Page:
Restoration of acidified and eutrophied rich fens: Long-term effects of traditional management and experimental liming

J. van Diggelen, I.H.M. Bense, E. Brouwer, J. Limpens, J.M. van Schie, A.J.P. Smolders, L.P.M. Lamers

Research output: Contribution to journalArticleAcademicpeer-review

15 Citations (Scopus)

Abstract

Rich fens are known for their high botanical diversity encompassing many endangered species. For decades, several management measures, including mowing and burning, have been applied to maintain a high biodiversity by means of slowing down the natural succession from calcareous rich fens to acidic poor fens or woodland. In this study, we assessed the long-term effects of these traditional management measures, and explored the effectiveness of liming as a measure to restore rich fen vegetation. Effects of summer mowing, and of burning after winter mowing, were assessed by comparing current (2013) and historical (1967) vegetation data. Effects of experimental liming, using different levels of lime addition (0, 1000, 2000, and 4000 kg Dolokal/ha), were monitored in the field during 7.5 years. Summer mowing led to more acidic and nutrient-poor conditions as indicated by a shift from rich to poor fen vegetation, including a well-developed bryophyte cover dominated by Sphagnum with some threatened species. Burning (after winter mowing) counteracted acidification but increased nutrient availability, as indicated by dominance of vascular species characteristic of productive tall-herb grasslands and a sparse bryophyte cover with common species. We conclude that the traditional measures were unable to maintain rich fen composition in the long term. Given the fact that the restoration of hydrological conditions, favouring rich fens, is not always feasible, liming could be an alternative to counteract acidification and improve rich fen conditions in the short term. This measure, however, appeared to be unsustainable as the re-establishment and dominance of Sphagnum spp. seriously complicated the development of rich fen vegetation in the longer term.
Original languageEnglish
Pages (from-to)208-216
JournalEcological Engineering
Volume75
DOIs
Publication statusPublished - 2015

Fingerprint

liming
fen
Restoration
mowing
Acidification
Nutrients
Biodiversity
vegetation
bryophyte
Lime
acidification
Availability
long-term effect
restoration
Chemical analysis
winter
summer
nutrient availability
endangered species
herb

Keywords

  • fens
  • eutrophication
  • acidification
  • ecological restoration
  • liming
  • vegetation development
  • nutrient availability
  • nitrogen deposition
  • surface-water
  • groundwater
  • phosphorus
  • level
  • limitation
  • wetlands

Cite this

van Diggelen, J. ; Bense, I.H.M. ; Brouwer, E. ; Limpens, J. ; van Schie, J.M. ; Smolders, A.J.P. ; Lamers, L.P.M. / Restoration of acidified and eutrophied rich fens: Long-term effects of traditional management and experimental liming. In: Ecological Engineering. 2015 ; Vol. 75. pp. 208-216.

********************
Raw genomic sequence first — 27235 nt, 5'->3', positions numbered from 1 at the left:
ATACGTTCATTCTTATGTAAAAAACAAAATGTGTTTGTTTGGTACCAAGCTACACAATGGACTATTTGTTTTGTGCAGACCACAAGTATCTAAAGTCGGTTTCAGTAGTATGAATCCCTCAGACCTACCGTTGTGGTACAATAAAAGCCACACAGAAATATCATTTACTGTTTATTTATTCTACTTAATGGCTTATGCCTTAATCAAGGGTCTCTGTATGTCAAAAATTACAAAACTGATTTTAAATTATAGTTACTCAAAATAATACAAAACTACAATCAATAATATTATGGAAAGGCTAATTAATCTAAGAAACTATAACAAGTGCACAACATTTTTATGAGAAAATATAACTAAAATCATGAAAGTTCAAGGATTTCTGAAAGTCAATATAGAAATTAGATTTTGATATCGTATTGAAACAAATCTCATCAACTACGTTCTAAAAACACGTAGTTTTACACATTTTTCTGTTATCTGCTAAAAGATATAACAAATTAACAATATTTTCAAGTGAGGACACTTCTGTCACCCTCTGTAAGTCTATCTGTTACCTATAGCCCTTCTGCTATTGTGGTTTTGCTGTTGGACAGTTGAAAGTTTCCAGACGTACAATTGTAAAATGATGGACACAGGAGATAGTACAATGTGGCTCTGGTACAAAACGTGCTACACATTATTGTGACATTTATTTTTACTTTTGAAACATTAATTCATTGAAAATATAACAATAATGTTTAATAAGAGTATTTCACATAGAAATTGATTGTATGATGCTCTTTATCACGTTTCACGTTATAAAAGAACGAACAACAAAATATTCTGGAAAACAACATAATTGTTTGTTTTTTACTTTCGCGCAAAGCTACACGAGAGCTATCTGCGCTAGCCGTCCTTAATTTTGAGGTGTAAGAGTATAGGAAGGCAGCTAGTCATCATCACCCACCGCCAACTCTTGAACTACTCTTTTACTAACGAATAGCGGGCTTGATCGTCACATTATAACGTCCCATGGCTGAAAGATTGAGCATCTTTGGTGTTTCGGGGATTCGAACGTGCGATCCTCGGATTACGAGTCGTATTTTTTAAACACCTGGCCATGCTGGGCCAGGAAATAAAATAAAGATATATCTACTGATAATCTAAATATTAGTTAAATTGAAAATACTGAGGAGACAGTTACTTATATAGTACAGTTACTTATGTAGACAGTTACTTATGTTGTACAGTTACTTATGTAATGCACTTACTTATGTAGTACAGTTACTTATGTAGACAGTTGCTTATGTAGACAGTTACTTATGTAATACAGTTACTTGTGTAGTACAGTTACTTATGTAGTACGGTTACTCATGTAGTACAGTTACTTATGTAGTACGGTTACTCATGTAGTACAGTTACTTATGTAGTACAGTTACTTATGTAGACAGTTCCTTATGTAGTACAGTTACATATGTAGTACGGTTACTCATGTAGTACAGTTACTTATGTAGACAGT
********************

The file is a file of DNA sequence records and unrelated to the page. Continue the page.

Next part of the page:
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abstract = "Rich fens are known for their high botanical diversity encompassing many endangered species. For decades, several management measures, including mowing and burning, have been applied to maintain a high biodiversity by means of slowing down the natural succession from calcareous rich fens to acidic poor fens or woodland. In this study, we assessed the long-term effects of these traditional management measures, and explored the effectiveness of liming as a measure to restore rich fen vegetation. Effects of summer mowing, and of burning after winter mowing, were assessed by comparing current (2013) and historical (1967) vegetation data. Effects of experimental liming, using different levels of lime addition (0, 1000, 2000, and 4000 kg Dolokal/ha), were monitored in the field during 7.5 years. Summer mowing led to more acidic and nutrient-poor conditions as indicated by a shift from rich to poor fen vegetation, including a well-developed bryophyte cover dominated by Sphagnum with some threatened species. Burning (after winter mowing) counteracted acidification but increased nutrient availability, as indicated by dominance of vascular species characteristic of productive tall-herb grasslands and a sparse bryophyte cover with common species. We conclude that the traditional measures were unable to maintain rich fen composition in the long term. Given the fact that the restoration of hydrological conditions, favouring rich fens, is not always feasible, liming could be an alternative to counteract acidification and improve rich fen conditions in the short term. This measure, however, appeared to be unsustainable as the re-establishment and dominance of Sphagnum spp. seriously complicated the development of rich fen vegetation in the longer term.",